By Diana Lapland
In an average Lisgarian music class, young people sit together in a predetermined formation, each with a small black wall in front of them. These black walls are heavy, and they hold sheets of flattened trees, which have things printed on them, such as a complicated series of black dots and lines, as well as other markings. The young people diligently decipher the symbols during the hour that music classes normally last.
Meanwhile, the students must blow in a complex fashion through tunnels of very expensive piping, all the while shifting their hands and oral orifices to produce the desired sounds- that is, the sounds that match the codes illustrated on the sheets of trees.
In the front of the small space sits an adult, with a large black wall and a much thicker sheet of crushed trees. The adult holds a short white stick, which it flails through the air in a completely random way, as well as shaking and waving its other hand. The young people take care to observe the adult’s convulsive gestures to ensure that they decipher the codes into sounds at the correct time. However, many times the sounds produced by the students have absolutely nothing to do with the patterns in which the adult performs its gesticulations. To try to stay in time together, the students chant numbers silently in their heads, over and over again, very much like a cultish ritual, and they may also smack their lower appendages against the ground.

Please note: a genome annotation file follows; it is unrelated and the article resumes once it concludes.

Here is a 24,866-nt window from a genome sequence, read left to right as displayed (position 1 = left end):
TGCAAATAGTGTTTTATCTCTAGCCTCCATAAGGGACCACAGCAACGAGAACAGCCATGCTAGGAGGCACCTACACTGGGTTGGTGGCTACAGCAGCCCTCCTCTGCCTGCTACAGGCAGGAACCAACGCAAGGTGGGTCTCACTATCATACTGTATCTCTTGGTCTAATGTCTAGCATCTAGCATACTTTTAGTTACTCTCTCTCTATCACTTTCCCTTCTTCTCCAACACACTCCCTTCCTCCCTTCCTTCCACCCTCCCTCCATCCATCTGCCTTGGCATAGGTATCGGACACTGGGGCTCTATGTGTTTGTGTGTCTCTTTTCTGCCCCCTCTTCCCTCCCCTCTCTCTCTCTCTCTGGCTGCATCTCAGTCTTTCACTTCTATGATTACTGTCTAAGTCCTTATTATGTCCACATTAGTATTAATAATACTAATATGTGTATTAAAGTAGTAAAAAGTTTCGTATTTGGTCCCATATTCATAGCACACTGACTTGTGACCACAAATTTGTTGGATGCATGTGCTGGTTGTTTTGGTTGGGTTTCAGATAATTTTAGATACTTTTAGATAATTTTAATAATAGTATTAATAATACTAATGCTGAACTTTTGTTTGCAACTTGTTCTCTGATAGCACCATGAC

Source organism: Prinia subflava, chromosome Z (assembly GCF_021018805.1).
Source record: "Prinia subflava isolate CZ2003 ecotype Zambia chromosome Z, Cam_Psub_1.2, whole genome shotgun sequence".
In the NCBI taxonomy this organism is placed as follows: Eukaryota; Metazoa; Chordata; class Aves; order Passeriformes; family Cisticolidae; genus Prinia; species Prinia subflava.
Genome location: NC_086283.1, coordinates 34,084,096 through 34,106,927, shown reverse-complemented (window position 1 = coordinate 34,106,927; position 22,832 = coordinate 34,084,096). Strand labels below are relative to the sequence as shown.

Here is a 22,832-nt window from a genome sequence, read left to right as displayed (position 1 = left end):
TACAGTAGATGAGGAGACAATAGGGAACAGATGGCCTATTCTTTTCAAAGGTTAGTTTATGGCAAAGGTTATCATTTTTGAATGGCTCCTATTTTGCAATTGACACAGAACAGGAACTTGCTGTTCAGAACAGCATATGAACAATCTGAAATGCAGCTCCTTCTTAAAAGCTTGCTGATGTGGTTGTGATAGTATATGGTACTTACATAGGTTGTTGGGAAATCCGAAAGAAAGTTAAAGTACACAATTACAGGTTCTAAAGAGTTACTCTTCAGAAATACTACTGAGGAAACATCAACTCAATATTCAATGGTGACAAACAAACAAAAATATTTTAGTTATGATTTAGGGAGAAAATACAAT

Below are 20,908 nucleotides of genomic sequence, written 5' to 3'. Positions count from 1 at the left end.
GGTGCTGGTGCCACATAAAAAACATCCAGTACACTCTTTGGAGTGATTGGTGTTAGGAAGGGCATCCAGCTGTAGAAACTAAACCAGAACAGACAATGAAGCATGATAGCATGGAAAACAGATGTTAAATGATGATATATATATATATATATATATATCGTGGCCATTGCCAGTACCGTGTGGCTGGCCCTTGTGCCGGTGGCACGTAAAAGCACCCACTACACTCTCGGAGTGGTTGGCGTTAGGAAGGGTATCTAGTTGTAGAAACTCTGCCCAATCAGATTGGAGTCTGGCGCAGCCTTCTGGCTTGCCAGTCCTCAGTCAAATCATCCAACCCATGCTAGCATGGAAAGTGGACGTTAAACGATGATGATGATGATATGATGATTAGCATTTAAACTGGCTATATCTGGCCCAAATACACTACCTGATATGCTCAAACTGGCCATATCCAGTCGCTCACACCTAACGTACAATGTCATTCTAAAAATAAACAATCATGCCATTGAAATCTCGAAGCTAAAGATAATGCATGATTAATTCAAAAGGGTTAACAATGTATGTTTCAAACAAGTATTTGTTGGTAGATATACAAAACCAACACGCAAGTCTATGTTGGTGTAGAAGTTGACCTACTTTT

To create a plethora of different sounds, some students possess different sets of piping from others. Many sets of tubes are made of different materials, and some of them require that the students open a hole in them and huff through it in order to expel excess saliva and other materials from their pipes. In some classes, students own a very different apparatus. Often made of wood, the young people require the use of a wooden stick coated in tree sap to make the object sound, which they do by sliding the wooden stick sideways against thin strips of feline intestines.
Perhaps most interestingly, the students are very caring towards their series of piping or pieces of wood, often speaking to them directly or bundling them up to ensure that they will be happy during transportation. It is also common for the students to spend their saved resources, often translated into discs of metal or rectangles of plastic, on decorations for their objects, which they then use to adorn them. They are also quite careful to always have their pipes in viewing distance when not in use to guarantee that others will not invert the metal or cause any other changes to these possessions. Over their lives, these music students will spend countless hours sitting in the small space in exactly the same way.
To learn more about music class, please contact the Government of Lisgar.